Terrence A. Duffy

I'm sorry. I just want to understand your question. Are you saying that co-location could come under pressure?

Niamh Alexander - Keefe, Bruyette, & Woods, Inc., Research Division

Yes. If there was -- some of the regulators, like the New York Attorney General, for example, is kind of suggesting that it's unfair and this is a practice that should be ended.

Terrence A. Duffy

I think that when they dive into what co-location facilities do, they will understand that they're the fairest system in the world, and that's what we strive for at the CME. So when we bring regulators, we bring legislators out to our co-location facility and we show them how there is no difference to the match engine, no matter where you're at in our co-location facility because of how we operate the facility. And I think that, that is something that has become a huge benefit. So if you were to say a co-location needs to go away and your server is going to be in some building and someone else finds out where that building is at, that gives that particular individual the only advantage of being closer to a server. So I think people are understanding that. I do think that co-location got a bad rap, for lack of a better term, during this book because it appeared that some of these facilities may have been doing favors or giving speed to certain participants and not to others. That's not the model that CME deploys. I think that answered your question completely.

Phupinder S. Gill

I think if co-location did not exist, there will be a lot of folks buying up space around the facility just to get in there. And so to the Chairman's point, it's actually a more level playing field because it does exist. And anybody can participate, not just a very large...

Terrence A. Duffy

And I think to that point, Gill, when we were talking yesterday with some regulators, we said that if, in fact, we didn't have co-location facilities today, you would probably mandate them by law for us to have them.

James E. Parisi

And I would just add one more point, Niamh. You mentioned about possible favoritism on data access or data distribution. We don't provide any proprietary feeds or separate feeds to any market constituents. All of our data comes out through one consistent mechanism, one type to all the marketplace.

Operator

Our next question comes from Kenneth Hill with Barclays.

Kenneth Hill - Barclays Capital, Research Division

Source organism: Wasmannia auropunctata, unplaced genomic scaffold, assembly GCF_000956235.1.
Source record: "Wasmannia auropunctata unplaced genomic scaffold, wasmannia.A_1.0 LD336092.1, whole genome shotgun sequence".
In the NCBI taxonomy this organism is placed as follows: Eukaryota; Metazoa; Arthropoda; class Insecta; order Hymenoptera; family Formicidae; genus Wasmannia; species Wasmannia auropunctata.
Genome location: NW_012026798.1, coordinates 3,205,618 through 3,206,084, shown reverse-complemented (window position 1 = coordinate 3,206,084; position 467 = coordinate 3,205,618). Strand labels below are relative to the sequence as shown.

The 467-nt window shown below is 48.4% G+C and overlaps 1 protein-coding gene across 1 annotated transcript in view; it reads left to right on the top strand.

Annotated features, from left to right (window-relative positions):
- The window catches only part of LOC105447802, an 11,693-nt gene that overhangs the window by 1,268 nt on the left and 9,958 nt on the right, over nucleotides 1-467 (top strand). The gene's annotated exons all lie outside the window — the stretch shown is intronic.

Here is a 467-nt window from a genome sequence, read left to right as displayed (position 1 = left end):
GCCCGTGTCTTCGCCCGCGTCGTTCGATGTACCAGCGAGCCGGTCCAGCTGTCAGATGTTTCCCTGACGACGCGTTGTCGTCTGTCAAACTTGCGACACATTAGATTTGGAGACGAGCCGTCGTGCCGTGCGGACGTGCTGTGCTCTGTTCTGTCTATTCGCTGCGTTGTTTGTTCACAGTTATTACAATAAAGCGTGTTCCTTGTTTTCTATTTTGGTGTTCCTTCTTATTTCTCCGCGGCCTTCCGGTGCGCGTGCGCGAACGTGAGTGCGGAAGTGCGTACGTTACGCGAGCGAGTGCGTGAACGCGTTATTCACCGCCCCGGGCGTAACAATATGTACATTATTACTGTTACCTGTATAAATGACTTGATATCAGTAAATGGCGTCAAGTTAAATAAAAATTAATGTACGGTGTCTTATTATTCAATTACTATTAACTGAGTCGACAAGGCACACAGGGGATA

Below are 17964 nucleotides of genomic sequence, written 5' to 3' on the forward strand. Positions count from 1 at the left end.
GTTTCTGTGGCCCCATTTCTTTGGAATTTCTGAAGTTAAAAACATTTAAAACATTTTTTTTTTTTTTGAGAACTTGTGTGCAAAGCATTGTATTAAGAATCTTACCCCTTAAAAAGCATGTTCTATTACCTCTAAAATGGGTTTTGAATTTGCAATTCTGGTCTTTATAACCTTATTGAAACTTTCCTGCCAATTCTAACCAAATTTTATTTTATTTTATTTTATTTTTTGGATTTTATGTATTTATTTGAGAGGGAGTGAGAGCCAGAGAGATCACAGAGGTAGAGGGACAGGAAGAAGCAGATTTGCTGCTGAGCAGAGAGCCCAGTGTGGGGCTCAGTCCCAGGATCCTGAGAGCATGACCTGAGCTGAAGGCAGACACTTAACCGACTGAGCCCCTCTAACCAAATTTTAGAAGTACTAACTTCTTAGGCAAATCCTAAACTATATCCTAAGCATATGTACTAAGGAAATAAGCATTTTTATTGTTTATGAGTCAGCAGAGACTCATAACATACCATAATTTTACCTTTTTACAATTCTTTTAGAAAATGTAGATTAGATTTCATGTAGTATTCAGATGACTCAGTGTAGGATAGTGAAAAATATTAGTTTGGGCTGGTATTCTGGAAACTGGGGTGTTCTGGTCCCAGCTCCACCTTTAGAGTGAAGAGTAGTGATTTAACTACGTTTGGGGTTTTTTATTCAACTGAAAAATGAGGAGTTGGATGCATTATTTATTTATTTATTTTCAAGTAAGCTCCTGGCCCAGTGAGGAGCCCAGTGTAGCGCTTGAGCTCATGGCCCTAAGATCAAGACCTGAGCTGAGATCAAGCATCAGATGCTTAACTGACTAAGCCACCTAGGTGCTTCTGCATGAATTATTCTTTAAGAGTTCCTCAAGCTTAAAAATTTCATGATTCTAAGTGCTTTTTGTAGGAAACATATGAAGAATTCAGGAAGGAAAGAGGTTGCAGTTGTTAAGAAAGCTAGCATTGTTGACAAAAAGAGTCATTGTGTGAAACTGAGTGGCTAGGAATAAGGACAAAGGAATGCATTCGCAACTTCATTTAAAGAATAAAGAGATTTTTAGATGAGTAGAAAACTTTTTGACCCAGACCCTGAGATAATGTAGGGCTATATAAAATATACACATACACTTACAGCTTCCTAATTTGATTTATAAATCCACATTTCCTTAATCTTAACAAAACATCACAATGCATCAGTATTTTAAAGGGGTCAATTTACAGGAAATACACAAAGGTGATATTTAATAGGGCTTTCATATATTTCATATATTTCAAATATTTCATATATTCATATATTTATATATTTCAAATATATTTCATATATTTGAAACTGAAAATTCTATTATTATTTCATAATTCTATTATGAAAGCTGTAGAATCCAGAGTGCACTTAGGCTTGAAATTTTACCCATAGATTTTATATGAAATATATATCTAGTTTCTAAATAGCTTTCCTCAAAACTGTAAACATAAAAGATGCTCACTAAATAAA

I know you're just getting going here in Europe with the exchange, but I was wondering how you think about leveraging that clearing house and exchange in Europe as you expand into other regions over the longer term. So I was hoping you could -- how you see not only like marketing and sales efforts unfolding in Europe, but also in other regions like Asia, potentially leveraging that European hub?

Phupinder S. Gill

Sure. I'll start. If you look at the clearing house and the exchange we just launched, as we know, in this part of this week, I think market participants are just getting their feet on the ground. I think by the end of the month -- next month, we will see the participants in their full capacity participating. There are some connectivity issues within the firms themselves. But once they sort those out, we will start. And I think, in the words of our head of Europe, it has gone off to a gentle start. But the bigger question is, what's the plan here. And if you look at where it is located in terms of both the matching engine and the CCP, and you look at the sales force that CME has deployed, both in Europe as well as in Asia, as we develop and continue to innovate, we will have an option, depending on time need, as to where to list the various and sundry products as we develop them. So you could find as customer needs are European based, we would put them there with full access for everybody or we'll list them here in the U.S. So we have an additional platform in which to list any kinds of new innovations as we see fit. And beyond that, I don't think there's anything to share yet.

Operator

The next question comes from the Jillian Miller with BMO Capital Markets.

Jillian Miller - BMO Capital Markets U.S.

And so energy activity has been somewhat weak in March and April. And you mentioned in your remarks that volatility has declined in nat gas, but it just seems like there might be something more going on there. I don't know if some of the disruption in the commodity markets or the banks is having an impact. But any color on those dynamics there would be helpful and thoughts on how we should be thinking about energy volumes shaping up over the rest of 2014?

Phupinder S. Gill

I think the low volatility in the nat gas is not necessarily a structural issue. It's largely driven by demand and supply. I think there are various and sundry things happening in the nat gas markets around the world, not just in Europe and in the U.S., but Asia in particular is going to be an area of full focus where growth is concerned. And I -- to your other part of your question where you see there may be something going on, I think structurally the biggest thing that's going on and the biggest debate in the energy marketplace at this time, the supply issues, as it relates to brand and there's a lot of debate around that. And also the oversupply issues that we have here in the U.S. that has been spoken about. The oversupply at the Oklahoma facility has been really significant and now the oversupply condition is on the coast. And so it puts a lot of pressure on the authorities with respect to what to do with that crude. A lot of it is being refined and exported, but it increases the pressure on the debate to allow for the expansion of crudes. Structurally, that's what's going on and I...